Break In Your New Shoes

In Products by Alnoor Ladhani, Chiropodist

Everybody knows the fear of buying a brand new pair of beautiful shoes, only to find out that they are a pain to walk in. It doesn’t take long to break in new shoes; however, the pain and discomfort you experience in the process is often almost debilitating.

There are a number of habits you can get into, when breaking in new shoes, which will make the process much more pleasant. You don’t need to spend a lot of extra money, and you may already have some or all of the things you need.

Blisters

As you probably already know, blisters are one of the most common complaints from breaking in new shoes. First of all, it is important to identify the likely places your new shoes will cause blisters. Not all shoes are designed the same, so you should not assume that blisters will form in the same places as they did with previous shoes.

The easiest way to do so is by taking your shoes out for a spin, while you are in the safety and comfort of your own home. Those areas where you feel rubbing or discomfort are the most likely spots where you will get blisters.

By moisturising your feet and keeping them hydrated, you will significantly reduce the chance of getting blisters. Petroleum jelly based products, such as Vaseline, lock in moisture and help prevent blisters.  You can also use normal skin moisturisers – especially those designed for extra dry skin.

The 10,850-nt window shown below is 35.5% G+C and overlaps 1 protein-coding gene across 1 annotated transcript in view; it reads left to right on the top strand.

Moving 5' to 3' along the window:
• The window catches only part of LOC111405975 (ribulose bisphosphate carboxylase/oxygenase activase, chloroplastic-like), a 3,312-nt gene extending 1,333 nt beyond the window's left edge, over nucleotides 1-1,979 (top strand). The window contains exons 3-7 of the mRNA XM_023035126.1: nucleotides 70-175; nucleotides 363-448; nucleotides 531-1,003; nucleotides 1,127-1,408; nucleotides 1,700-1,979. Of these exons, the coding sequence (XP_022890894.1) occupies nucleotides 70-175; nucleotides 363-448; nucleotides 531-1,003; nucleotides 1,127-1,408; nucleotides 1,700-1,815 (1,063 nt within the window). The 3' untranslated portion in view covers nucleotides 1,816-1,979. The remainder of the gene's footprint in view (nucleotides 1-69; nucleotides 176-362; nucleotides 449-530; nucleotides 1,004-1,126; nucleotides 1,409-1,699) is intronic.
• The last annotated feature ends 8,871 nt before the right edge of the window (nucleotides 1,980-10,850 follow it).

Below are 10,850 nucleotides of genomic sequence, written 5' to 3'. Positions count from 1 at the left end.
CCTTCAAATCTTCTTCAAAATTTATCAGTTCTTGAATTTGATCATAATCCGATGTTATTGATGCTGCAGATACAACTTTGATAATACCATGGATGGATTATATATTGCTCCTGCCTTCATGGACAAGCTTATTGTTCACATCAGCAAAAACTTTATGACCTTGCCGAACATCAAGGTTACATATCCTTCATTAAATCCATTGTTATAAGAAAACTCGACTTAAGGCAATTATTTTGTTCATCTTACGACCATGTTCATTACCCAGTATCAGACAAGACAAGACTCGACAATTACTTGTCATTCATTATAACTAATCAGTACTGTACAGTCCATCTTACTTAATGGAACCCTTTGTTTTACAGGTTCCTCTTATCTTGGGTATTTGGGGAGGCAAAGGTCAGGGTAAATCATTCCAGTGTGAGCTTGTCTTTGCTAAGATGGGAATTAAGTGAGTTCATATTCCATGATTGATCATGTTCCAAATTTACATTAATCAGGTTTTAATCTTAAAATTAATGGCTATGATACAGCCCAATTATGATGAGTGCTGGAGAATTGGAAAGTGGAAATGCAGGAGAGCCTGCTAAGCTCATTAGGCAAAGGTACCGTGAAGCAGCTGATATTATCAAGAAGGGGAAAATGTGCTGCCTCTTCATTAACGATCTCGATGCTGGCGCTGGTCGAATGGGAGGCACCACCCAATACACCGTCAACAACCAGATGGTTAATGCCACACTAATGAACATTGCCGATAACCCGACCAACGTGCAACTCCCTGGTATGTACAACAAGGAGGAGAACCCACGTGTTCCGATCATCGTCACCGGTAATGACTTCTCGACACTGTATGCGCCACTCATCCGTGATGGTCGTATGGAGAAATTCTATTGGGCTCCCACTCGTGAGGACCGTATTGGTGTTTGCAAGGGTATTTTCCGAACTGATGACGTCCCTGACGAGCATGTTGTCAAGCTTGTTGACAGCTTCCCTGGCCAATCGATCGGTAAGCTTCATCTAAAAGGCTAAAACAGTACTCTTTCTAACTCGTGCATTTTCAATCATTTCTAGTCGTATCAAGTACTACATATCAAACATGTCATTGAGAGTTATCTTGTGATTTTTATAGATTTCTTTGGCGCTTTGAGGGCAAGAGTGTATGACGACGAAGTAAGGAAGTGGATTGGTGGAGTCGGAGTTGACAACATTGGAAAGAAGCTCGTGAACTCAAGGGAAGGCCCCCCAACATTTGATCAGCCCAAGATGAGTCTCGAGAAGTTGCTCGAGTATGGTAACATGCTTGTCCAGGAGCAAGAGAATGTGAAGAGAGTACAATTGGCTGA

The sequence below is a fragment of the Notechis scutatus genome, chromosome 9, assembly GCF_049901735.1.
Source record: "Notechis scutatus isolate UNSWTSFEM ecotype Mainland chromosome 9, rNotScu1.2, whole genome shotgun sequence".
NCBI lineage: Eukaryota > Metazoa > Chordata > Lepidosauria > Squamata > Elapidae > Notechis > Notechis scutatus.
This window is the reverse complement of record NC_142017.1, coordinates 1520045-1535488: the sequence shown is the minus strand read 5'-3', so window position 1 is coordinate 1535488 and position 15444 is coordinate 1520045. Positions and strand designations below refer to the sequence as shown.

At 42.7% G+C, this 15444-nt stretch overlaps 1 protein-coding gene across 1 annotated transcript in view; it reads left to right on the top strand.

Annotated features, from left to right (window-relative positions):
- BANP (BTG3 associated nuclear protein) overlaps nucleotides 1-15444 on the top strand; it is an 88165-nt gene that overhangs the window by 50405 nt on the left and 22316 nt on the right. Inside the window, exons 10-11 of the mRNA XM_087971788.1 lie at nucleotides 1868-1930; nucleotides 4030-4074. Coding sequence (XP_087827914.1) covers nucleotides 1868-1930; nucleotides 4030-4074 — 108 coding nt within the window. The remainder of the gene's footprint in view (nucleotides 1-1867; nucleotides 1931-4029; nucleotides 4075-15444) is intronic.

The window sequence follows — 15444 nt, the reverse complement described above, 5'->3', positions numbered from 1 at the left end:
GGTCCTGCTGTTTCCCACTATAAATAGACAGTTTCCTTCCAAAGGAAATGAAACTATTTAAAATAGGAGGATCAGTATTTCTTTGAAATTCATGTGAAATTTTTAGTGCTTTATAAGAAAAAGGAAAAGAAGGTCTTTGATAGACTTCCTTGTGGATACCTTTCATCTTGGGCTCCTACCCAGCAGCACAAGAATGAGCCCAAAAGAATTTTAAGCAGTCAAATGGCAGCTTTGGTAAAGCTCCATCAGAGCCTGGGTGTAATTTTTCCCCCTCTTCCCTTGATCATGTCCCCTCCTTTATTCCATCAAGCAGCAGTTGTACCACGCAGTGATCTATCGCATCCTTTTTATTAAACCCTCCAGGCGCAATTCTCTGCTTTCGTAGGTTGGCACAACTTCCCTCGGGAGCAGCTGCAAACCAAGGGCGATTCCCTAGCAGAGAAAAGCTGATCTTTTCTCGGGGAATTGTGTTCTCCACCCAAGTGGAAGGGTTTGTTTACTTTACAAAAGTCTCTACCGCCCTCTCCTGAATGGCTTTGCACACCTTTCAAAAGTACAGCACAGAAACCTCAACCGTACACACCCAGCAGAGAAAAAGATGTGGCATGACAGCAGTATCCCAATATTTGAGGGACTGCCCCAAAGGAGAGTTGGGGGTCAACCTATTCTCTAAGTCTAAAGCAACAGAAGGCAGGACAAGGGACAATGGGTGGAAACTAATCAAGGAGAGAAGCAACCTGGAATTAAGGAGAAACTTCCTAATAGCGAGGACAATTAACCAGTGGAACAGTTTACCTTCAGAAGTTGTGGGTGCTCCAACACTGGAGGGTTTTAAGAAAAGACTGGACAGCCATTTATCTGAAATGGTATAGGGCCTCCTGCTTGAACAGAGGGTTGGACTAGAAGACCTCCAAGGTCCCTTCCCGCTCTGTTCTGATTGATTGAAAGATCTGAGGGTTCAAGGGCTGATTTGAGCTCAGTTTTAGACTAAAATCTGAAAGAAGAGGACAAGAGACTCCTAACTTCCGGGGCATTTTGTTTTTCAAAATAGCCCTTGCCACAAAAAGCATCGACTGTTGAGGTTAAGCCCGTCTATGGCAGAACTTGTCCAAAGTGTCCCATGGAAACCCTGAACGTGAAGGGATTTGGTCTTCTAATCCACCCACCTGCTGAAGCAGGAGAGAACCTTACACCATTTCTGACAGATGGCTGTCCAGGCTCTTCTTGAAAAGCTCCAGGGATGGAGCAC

Applying Heat

As is often the case with new shoes, there are particular areas of the shoe which cause the worst blisters, discomfort or pain. You can treat these areas with heat, in order to soften the material and prevent the hard material from rubbing against your feet.

This method should only be used on leather, as other materials are not as receptive to applied heat – it may damage or warp the shoes out of shape. While wearing your shoes, use a hairdryer to apply gentle heat to trouble areas. Around half a minute of heat, on each area, is more than enough to do the trick. It is important to walk in the shoes, after each area has been treated, to allow the material to relax before it cools down.

Wet Moulding

This tip is for shoes such as sandals, which you wish to mould to the shape of your feet, without dealing with edges digging into your toes. However, this method is not recommended for shoes that do not fare well when wet.

First of all, fill a container or bucket large enough to submerge your feet in with water. Put on your shoes and position your feet in most comfortable position, within the shoes, as possible. Next, plunge both feet into the water. When you take your feet out, make sure to squeeze off any excess water.

Continue to wear your shoes, still damp, while you go about your normal day. Obviously, due to the fact that your shoes will make an audible squelching sound and leave damp patches everywhere you go, you should reserve this method for when you have spare time to spend at home.

Extra Padding

A lot of people do not like to wear thick socks with their shoes. However, thicker socks will provide your feet with extra padding, which will act as a barrier between your feet and the shoe. Granted, your feet will likely feel restricted and sweaty in thicker socks, but they will be secretly helping you to break in your shoes, too.

Thicker socks will also help the other methods discussed here to stretch and shape your new shoes. When there is a gap between your feet and the material of your shoes, stretching the material can take months. However, thicker socks will greatly speed up the process and reduce the time it takes for the material to stretch.

For more tips on how to lessen the burden of breaking in new shoes, speak to our friendly chiropodists at Step By Step. We can provide you with all the advice and care you need to maintain proper foot care.